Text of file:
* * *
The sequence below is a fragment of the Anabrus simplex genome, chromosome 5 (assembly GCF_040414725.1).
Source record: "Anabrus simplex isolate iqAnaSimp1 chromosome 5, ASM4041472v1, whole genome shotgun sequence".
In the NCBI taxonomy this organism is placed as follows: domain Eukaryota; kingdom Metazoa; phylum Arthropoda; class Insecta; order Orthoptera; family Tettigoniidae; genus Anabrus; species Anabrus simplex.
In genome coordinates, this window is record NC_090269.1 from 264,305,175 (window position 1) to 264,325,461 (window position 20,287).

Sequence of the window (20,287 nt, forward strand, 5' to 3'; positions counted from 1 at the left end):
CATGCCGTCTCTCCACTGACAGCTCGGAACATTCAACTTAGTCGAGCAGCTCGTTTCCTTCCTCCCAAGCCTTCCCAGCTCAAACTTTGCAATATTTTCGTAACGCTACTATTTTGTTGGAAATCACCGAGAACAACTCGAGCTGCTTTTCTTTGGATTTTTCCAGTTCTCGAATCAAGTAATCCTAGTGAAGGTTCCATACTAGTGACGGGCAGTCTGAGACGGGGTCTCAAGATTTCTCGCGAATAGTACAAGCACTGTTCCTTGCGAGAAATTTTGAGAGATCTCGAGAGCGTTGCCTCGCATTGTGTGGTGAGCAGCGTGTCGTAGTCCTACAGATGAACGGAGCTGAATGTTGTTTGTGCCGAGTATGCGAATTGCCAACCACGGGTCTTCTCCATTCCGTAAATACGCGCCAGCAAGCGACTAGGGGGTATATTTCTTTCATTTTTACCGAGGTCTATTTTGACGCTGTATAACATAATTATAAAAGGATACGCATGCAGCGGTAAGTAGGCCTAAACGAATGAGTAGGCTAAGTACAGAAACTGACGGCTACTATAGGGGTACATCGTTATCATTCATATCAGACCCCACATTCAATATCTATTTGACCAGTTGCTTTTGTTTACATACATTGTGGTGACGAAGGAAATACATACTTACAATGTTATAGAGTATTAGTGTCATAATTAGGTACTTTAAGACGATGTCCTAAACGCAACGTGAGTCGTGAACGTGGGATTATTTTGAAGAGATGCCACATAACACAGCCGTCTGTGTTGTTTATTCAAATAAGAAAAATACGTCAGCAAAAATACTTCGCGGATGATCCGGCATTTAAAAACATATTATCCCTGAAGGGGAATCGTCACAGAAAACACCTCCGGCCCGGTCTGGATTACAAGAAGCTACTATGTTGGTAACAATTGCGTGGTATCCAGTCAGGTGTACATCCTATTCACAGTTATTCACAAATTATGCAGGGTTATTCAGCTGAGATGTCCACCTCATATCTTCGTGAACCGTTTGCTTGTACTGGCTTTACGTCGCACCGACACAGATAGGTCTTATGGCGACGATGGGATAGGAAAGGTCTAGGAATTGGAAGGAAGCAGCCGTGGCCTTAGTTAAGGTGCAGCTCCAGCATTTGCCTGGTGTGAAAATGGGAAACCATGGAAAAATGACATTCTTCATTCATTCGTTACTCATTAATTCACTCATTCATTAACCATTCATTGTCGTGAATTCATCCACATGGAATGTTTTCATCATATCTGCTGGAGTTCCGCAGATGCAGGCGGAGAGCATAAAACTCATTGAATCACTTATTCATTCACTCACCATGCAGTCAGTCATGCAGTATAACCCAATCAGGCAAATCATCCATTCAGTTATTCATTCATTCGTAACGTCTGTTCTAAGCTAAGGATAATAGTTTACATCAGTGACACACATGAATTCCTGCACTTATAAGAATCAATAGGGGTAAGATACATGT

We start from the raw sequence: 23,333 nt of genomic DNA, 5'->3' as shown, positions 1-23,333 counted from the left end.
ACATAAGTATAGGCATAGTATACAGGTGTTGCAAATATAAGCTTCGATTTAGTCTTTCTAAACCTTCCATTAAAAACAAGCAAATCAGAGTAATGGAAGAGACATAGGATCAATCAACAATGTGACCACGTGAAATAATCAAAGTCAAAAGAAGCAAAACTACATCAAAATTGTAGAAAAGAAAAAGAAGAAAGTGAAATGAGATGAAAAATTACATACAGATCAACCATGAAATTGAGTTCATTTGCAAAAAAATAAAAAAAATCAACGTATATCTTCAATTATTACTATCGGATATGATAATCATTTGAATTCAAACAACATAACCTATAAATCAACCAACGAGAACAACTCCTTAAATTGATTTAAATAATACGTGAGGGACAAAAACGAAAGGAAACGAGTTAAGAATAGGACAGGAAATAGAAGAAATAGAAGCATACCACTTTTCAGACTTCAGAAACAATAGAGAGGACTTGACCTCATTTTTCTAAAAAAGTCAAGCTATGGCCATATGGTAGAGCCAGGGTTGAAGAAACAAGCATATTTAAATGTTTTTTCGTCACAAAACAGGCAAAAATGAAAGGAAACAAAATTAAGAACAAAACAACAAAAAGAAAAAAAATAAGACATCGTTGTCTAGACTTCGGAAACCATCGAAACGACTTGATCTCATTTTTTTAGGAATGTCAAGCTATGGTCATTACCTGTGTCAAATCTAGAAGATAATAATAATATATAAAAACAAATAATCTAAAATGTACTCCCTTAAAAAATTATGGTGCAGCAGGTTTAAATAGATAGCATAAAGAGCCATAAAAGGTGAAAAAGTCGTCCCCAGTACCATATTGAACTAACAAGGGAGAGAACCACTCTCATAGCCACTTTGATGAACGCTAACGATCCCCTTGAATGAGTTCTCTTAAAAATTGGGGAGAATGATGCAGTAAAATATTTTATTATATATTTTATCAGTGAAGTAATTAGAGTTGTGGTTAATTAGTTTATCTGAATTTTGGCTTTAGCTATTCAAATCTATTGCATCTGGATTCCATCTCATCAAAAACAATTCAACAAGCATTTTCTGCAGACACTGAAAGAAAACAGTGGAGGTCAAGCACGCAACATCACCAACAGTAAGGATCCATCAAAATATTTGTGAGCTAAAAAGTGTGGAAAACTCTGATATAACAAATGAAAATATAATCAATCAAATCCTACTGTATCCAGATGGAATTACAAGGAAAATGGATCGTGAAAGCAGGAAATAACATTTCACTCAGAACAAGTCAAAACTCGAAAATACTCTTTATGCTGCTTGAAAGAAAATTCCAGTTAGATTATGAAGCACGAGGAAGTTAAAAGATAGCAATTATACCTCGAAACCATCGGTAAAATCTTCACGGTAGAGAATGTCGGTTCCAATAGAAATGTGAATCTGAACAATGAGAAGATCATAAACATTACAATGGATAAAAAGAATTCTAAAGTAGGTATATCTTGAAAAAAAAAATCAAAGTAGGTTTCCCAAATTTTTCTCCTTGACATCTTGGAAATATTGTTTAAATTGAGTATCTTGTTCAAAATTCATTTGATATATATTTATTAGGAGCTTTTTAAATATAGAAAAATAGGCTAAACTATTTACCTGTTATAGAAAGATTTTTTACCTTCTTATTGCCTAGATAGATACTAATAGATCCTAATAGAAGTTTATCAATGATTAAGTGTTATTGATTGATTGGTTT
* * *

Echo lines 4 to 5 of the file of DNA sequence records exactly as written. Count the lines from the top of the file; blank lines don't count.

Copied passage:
In genome coordinates, this window is record NC_090269.1 from 264,305,175 (window position 1) to 264,325,461 (window position 20,287).

Sequence of the window (20,287 nt, forward strand, 5' to 3'; positions counted from 1 at the left end):